Goodbye Cheerios

HUDS should stop sugar-coating changes it makes due to budget constraints

As the Office of Undergraduate Admissions ponders how to reject 90 percent of Harvard applicants, Harvard University Dining Services (HUDS) is doing some rejecting of its own. Not normally known for its commitment to exclusivity, HUDS has broken in the new year by giving the thin envelope to Cheerios, Golden Grahams, and a smattering of other contenders for a coveted spot in the bowls and bellies of hungry Harvardians.

Yet even if a slightly higher score in “cereal selectivity” helps Harvard inch past Princeton in next year’s U.S. News rankings, what is significant about this decision is HUDS’ suspiciously self-serving motivations. The official line is that these organic and generic cereals replaced their brand-name counterparts because students requested expanded organic options in HUDS surveys. HUDS also points out that the new cereals are healthier, too. All fine justifications—if only they really accounted for HUDS’ decision, but closer examination suggests otherwise.

To be sure, we applaud that HUDS has become (ostensibly) more responsive to student concerns—if that is what they’ve done. Dining is an area of college life where what students want ought to take precedence over almost all other matters. Unfortunately, it is far from clear that students in any sense want this change. Given that HUDS’ evidence is limited to vague responses to broad survey questions, the assumption that the switch to generic brands would be doing students a favor is probably a bit hasty.

What is peculiar, however, is the broader trend seen in so many of the recent HUDS announcements: Changes which are advertised as in the interests of students repeatedly and conveniently boost HUDS’ bottom line. Students may be accustomed to such deceptive public relations from politicians—as well as the University itself—but why is Harvard’s dining provider constantly covering up its budget cuts with obviously suspicious pretenses? Why won’t HUDS be upfront about its decisions?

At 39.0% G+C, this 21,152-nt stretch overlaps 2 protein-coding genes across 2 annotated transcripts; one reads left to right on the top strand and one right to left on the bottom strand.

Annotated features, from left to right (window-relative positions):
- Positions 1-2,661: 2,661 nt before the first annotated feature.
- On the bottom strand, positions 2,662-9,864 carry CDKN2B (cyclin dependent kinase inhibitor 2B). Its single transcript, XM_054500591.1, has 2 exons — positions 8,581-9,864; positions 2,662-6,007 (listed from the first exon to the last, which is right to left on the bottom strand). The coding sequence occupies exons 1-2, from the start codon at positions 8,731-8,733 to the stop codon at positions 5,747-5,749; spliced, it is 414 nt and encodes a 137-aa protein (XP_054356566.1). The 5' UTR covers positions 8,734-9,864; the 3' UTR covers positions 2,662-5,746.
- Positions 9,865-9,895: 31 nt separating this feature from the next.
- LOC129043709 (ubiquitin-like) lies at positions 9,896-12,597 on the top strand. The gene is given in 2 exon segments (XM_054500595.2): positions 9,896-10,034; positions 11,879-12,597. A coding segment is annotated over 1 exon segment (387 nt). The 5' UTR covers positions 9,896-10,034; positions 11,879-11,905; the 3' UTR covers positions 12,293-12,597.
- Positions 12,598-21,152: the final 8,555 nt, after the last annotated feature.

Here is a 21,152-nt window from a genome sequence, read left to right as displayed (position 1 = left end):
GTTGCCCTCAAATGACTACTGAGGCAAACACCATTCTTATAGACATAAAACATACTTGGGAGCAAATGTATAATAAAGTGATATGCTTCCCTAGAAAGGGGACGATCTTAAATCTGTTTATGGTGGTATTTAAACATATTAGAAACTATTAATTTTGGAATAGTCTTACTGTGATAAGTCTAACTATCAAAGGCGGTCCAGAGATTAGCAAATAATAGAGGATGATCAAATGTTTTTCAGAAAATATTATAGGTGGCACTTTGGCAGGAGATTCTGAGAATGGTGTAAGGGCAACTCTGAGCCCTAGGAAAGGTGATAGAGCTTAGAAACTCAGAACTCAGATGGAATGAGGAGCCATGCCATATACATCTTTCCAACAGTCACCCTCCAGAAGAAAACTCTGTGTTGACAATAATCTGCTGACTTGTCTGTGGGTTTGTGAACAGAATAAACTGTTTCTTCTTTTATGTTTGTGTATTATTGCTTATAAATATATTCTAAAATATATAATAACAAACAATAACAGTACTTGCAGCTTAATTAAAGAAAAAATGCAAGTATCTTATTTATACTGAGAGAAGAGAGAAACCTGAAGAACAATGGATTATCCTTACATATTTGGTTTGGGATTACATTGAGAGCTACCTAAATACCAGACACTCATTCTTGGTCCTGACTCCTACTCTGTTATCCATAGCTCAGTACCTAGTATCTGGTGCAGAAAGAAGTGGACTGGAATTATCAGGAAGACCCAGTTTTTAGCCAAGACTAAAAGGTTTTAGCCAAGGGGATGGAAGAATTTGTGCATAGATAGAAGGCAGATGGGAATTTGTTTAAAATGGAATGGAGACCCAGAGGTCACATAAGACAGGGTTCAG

After all, there is nothing inherently wrong with keeping costs down. What does matter though is how that money is redirected. The last year has seen cut after cut—all of them supposedly cooked-up to meet student needs better. But what students demand above all is to get their money’s worth, and these cutbacks have shown no corresponding changes on termbills. Full board this year is $4,286 (which is actually an increase of $124 since last school year); if the cost of feeding students has fallen, students should pay less or get a better product. By our account, HUDS has some explaining to do.


It should be noted that amid the cutbacks this past year, students have also witnessed a brand new redesigned HUDS website as well as the proliferation of ever more glossy propaganda lauding the glorious HUDS monopoly. HUDS’ mission is to feed the students, not to promote itself. If there is any way that that money, along with all of the money saved by recent cutbacks, could be better spent—perhaps on something related more directly to food—we would support it.

Of course, there is no need for much consternation about this change. It is, after all, only cereal, and thankfully, HUDS did perform taste-tests over the summer to ensure quality control. (Of course, it should be noted, the panel of tasters conveniently consisted of members of the HUDS purchasing department, HUDS chefs and a group of student interns.) Still, we must admit, while the cereal tastes a bit different, it is not horribly different. The true significance here is whether these changes mark another year of cutbacks and deceptive justifications, or a year of increasing and more fruitful responsiveness to student needs. We hope it is the latter.